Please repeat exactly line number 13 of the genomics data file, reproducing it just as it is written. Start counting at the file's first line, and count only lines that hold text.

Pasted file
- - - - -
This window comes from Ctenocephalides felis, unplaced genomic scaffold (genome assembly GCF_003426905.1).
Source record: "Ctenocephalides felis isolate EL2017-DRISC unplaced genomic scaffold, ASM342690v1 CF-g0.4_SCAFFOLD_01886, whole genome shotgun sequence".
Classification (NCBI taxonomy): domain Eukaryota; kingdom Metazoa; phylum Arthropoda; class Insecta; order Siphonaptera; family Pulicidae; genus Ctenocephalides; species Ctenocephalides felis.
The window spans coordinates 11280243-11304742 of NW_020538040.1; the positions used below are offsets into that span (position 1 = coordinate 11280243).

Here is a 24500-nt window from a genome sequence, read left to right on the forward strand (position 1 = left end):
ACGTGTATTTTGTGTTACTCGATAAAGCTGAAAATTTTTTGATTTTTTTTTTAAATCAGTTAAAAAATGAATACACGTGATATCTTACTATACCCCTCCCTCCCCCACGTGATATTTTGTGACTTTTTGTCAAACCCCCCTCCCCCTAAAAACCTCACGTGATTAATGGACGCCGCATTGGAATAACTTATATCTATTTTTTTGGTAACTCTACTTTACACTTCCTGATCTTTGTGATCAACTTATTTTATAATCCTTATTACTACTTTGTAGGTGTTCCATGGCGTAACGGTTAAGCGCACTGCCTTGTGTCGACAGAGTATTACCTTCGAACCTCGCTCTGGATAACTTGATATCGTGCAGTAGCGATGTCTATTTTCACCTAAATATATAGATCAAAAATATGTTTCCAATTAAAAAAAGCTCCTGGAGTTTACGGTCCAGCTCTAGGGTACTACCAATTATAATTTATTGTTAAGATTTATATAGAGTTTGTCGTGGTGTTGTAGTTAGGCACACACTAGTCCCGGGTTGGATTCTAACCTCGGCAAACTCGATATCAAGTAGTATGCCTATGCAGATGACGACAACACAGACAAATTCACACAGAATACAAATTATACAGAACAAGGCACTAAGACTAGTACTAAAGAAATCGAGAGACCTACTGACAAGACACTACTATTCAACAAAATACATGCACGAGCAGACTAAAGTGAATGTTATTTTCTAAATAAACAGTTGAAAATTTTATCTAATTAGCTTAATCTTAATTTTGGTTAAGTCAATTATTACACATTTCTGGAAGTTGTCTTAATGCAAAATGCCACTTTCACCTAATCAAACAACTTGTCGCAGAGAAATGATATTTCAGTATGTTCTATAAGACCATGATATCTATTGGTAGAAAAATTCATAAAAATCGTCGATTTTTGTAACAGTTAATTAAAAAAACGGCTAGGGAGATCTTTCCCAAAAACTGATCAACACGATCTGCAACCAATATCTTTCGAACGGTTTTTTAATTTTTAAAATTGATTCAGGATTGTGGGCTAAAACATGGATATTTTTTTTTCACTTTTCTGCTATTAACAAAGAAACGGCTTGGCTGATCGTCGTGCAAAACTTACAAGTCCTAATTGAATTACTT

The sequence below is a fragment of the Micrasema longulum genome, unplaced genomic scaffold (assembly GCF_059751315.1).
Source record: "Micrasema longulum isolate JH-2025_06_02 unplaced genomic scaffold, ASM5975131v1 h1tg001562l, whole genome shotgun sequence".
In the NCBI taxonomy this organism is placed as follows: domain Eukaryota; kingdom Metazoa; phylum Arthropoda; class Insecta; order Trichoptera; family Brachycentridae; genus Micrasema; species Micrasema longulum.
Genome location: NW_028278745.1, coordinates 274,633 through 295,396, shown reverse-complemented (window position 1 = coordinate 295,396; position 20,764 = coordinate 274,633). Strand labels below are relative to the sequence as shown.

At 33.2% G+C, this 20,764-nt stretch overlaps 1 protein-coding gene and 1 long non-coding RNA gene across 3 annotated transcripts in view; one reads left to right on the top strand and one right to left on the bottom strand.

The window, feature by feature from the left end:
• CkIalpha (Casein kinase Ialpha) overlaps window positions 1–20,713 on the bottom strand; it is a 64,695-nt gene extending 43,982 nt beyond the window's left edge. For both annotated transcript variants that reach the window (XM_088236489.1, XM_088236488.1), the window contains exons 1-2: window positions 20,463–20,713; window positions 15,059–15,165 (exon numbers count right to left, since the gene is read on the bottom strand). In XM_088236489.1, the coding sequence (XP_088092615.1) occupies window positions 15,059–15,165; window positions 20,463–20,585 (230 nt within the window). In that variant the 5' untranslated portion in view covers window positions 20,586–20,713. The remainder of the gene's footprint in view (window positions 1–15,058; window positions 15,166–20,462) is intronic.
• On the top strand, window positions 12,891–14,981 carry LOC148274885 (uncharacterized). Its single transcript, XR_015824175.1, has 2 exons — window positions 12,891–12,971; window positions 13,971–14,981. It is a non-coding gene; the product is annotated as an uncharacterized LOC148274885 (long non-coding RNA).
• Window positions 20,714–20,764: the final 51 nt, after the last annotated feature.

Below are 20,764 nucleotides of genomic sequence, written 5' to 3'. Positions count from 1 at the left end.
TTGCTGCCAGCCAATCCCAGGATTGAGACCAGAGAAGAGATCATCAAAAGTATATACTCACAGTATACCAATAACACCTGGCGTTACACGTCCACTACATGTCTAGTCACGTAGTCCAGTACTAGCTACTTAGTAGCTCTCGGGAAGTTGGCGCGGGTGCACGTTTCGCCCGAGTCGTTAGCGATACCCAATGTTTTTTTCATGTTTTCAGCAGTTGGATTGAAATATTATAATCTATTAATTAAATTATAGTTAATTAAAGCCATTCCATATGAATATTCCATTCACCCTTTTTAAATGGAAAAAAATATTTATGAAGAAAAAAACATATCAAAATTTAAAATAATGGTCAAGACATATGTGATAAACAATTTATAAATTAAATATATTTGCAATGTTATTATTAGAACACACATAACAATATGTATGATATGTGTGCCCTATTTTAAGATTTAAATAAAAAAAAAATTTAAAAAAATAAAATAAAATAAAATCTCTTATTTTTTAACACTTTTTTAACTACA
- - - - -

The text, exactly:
• CkIalpha (Casein kinase Ialpha) overlaps window positions 1–20,713 on the bottom strand; it is a 64,695-nt gene extending 43,982 nt beyond the window's left edge. For both annotated transcript variants that reach the window (XM_088236489.1, XM_088236488.1), the window contains exons 1-2: window positions 20,463–20,713; window positions 15,059–15,165 (exon numbers count right to left, since the gene is read on the bottom strand). In XM_088236489.1, the coding sequence (XP_088092615.1) occupies window positions 15,059–15,165; window positions 20,463–20,585 (230 nt within the window). In that variant the 5' untranslated portion in view covers window positions 20,586–20,713. The remainder of the gene's footprint in view (window positions 1–15,058; window positions 15,166–20,462) is intronic.